Bach's surviving works provide examples of concertos and suites, the two most important orchestral genres in the late Baroque. The composer prepared his final versions of the six Brandenburg concertos for presentation to the Margrave of Brandenburg in 1721, although each concerto had perhaps had earlier performances (at least two -- Nos. 1 and 5 -- in different versions) in Weimar or Cöthen. Each of the six features a different combination of solo and tutti instruments; Bach's specific groupings are highly unusual for the late Baroque. Numbers 2, 4, and 5 may be classified as concerti grossi, since each has a separate concertino and ripieno group. However, one solo instrument in each of these concertos stands out above the others in the concertino (the trumpet, violin, and harpsichord in Nos. 2, 4, and 5, respectively), thereby creating in effect three solo concertos. Numbers 1, 3, and 6 are more in the nature of ripieno or chamber concertos, since Bach does not designate a single soloist or solo group to play against a larger accompanying ensemble. These latter three works feature concertato interactions among ever-changing groupings of instruments (two horns, three oboes, bassoon, and strings in No. 1; three each of violins, violas, and cellos in No. 3; and two violas and two gambas in No. 6). All six concertos use as a point of departure the Vivaldi three-movement plan, with ritornello designs in fast movements, although No. 1 concludes with several additional dances and No. 3 lacks a slow middle movement. Bach's treatment of the ritornello movements is quite varied, often incorporating extensive contrapuntal imitations.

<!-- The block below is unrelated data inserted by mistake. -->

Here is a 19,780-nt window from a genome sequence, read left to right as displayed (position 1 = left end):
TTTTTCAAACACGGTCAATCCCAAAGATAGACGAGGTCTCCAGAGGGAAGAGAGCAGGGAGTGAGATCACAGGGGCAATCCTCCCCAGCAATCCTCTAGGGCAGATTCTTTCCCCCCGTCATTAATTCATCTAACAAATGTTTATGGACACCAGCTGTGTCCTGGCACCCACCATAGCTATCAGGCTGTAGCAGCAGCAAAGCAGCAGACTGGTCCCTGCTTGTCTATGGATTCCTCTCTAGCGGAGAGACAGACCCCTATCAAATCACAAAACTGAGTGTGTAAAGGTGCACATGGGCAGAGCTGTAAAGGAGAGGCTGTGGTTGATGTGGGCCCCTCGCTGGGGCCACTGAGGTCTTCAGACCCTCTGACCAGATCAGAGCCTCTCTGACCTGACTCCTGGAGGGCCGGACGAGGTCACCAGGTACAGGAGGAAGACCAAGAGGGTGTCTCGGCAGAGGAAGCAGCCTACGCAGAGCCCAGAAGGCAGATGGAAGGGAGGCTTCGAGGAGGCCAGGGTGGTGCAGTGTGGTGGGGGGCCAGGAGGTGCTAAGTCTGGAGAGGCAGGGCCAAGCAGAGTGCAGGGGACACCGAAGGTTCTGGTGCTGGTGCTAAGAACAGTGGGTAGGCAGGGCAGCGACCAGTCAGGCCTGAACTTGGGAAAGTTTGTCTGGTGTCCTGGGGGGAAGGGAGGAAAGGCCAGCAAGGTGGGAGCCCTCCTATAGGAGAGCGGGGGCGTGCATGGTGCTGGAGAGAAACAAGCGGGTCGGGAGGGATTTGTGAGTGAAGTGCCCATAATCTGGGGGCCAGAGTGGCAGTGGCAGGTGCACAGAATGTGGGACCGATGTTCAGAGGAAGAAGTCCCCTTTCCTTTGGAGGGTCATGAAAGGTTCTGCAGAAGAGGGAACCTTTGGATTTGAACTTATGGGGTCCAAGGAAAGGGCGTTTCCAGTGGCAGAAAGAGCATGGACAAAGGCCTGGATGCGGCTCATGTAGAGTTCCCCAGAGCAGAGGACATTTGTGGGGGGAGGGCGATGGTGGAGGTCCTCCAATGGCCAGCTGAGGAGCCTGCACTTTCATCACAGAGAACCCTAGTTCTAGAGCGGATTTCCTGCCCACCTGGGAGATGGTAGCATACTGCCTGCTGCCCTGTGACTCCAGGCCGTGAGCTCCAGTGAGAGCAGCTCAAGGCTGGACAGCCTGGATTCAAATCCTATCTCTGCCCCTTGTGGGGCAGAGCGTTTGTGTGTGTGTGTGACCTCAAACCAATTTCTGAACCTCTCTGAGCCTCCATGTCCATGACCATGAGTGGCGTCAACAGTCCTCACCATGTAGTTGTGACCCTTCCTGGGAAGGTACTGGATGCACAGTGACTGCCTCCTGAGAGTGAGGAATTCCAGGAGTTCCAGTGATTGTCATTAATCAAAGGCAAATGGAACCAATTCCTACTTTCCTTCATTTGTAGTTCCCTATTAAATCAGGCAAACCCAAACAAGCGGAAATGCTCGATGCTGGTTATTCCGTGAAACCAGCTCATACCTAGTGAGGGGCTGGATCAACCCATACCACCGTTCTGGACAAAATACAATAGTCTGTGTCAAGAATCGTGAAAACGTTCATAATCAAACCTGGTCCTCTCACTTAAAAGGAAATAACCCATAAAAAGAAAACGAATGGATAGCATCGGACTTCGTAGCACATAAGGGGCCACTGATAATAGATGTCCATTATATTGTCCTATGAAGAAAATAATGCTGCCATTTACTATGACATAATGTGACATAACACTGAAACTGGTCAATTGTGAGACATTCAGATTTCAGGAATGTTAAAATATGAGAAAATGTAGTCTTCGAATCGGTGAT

The four orchestral suites are now throught to have orginated in Cöthen (Nos. 1 and 4) and Leipzig (Nos. 2 and 3). Each has a different instrumentation and a different combination of dances following an opening French overture. Number 2 features solo flute throughout; Nos. 3 and 4 have a more festive character, with three trumpets and timpani.